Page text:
Volume Four  Issue Seven  July 2019
The History Center on Main Street
 83 and 61 North Main Street
Mansfield, PA
The Museum of Us
The History Center on Main Street
Director- Joyce M. Tice: President - Deb Talbot Bastian: V.P - Kathy McQuid
R.F.D. Linking the Farm to the World
We can’t put our smart phones down for even a few seconds for fear of missing something important. Hearing the news, whether public or private, as soon as it happens is a very new phenomenon. Take yourself back a little over a century to before 1901.
Your news came from the newspaper or letters you picked up at the post office. Postage fees paid for delivery from one post office to another, nothing more. Townsfolk might be able to go to the post office on a daily basis and might get the unofficial news, A.K.A. gossip, as well. In rural areas and small towns like Mansfield, the post office was usually in a store or business, not a separate building. In the above photo in Burlington, it was in the hotel.
Rural residents went maybe once a week to the store/post office for the mail. What good to the farmer was a weather report from last week? Rural townships had several post offices located often in a separate room in the postmaster's house.
In 1863 the idea of home delivery came about. Postmasters did not like seeing the people waiting in the cold for letters from their soldiers in the Civil War or receiving sometimes very bad news in public. A post office could apply for home delivery, but letters required an extra postage charge. Also, to qualify a city had to have sidewalks, house numbers, street signs, and cross walks. That left the small town people still trudging to the post office.

Wellsboro qualified for home delivery in 1906. Mansfield had sidewalks, made of wooden planks, but the rest of that – not at all. In October 1909 the borough council passed a resolution to name the streets and number the houses. The 1910 census was the first that in-town houses were recorded with numbers and streets.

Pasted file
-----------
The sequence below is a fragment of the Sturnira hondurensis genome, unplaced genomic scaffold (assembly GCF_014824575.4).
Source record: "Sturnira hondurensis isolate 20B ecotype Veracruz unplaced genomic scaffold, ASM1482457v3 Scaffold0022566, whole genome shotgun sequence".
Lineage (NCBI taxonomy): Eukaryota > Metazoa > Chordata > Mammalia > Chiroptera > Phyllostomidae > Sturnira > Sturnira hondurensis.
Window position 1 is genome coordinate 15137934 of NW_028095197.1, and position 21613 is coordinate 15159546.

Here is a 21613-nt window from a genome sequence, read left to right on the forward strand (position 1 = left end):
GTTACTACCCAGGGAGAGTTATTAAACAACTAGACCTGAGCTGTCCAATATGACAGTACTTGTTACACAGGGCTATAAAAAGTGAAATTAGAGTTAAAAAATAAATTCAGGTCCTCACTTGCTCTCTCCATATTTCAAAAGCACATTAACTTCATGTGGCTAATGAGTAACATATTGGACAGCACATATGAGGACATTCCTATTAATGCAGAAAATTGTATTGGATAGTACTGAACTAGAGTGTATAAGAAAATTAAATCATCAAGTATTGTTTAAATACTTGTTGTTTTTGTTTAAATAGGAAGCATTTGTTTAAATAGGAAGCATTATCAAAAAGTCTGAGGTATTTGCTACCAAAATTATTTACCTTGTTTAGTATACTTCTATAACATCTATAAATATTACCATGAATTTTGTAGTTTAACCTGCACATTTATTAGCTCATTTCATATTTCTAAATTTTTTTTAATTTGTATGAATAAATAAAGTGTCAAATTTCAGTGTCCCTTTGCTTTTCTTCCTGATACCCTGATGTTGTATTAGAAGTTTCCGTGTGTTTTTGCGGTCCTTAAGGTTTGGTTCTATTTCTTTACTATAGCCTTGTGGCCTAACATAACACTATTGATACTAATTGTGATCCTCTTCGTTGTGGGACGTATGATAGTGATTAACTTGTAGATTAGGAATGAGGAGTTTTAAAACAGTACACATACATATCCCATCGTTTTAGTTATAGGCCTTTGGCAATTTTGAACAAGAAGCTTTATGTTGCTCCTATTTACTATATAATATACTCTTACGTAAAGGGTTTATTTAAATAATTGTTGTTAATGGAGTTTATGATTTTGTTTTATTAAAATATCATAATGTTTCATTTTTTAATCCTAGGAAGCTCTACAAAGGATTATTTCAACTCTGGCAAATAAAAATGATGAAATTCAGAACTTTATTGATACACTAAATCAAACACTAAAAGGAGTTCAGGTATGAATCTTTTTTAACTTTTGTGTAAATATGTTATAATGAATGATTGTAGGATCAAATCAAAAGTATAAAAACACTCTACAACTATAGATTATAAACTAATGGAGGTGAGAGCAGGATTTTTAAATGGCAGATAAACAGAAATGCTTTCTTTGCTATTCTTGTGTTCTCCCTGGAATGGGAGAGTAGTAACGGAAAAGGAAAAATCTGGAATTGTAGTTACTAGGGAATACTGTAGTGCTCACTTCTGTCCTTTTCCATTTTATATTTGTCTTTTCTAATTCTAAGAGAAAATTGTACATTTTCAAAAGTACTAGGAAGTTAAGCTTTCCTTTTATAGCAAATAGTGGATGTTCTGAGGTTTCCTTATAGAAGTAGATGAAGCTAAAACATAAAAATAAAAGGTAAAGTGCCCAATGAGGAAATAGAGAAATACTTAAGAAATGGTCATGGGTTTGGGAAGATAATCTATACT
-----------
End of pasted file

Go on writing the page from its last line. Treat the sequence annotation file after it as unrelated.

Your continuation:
In 1901 Rural Free Delivery was proposed and implemented. This allowed daily home delivery with no extra charge outside of town. Three rural routes were created out of the Mansfield post office. On the second of September, 1901 it was ready to go. The newspaper headline read “Three Routes Established, Starting from this Boro - Carriers will Begin Regular Rounds Monday, Sept. 2nd. - Fifteen Hundred People Affected - First in this Congressional District”
These routes, designated R. F. D. 1 through 3 have not changed much in the century plus since they were established. The address of R. D. #, etc. was discontinued only two or three decades ago and replaced with road names and house numbers, but the rural carriers drive nearly the same route these early horse-drawn carriages followed. 
The first route included Richmond (Canoe Camp area) and Sullivan Townships covering 21 miles, 115 houses and 516 people. Albert J. Rumsey was the first carrier. No. 2 was 24 3/4 miles long including the Newtown road, Rutland within a mile of Roseville, the Lawrence Corners district and Pickle Hill. Andrew J. Brown was the carrier. No. 3 included Lambs Creek, Mann Creek and Schodac for 27 1/2 miles, 120 houses, and 540 population. The carrier was John L. Hagar. Substitute Carriers were Stephen G. Mudge and Claude L. Hagar.
These carriers had to provide their own horse and carriage and were paid $500 per year for this six day a week job.
By 1908 Tioga County, which had 106 post offices in 1901, was down to 54. In the intervening decades post offices have closed one after the other. The identity of the communities they represented has been lost. Ten years ago there were roughly 17 post offices still operating in the county. Since then some have been closed or reduced to limited hours.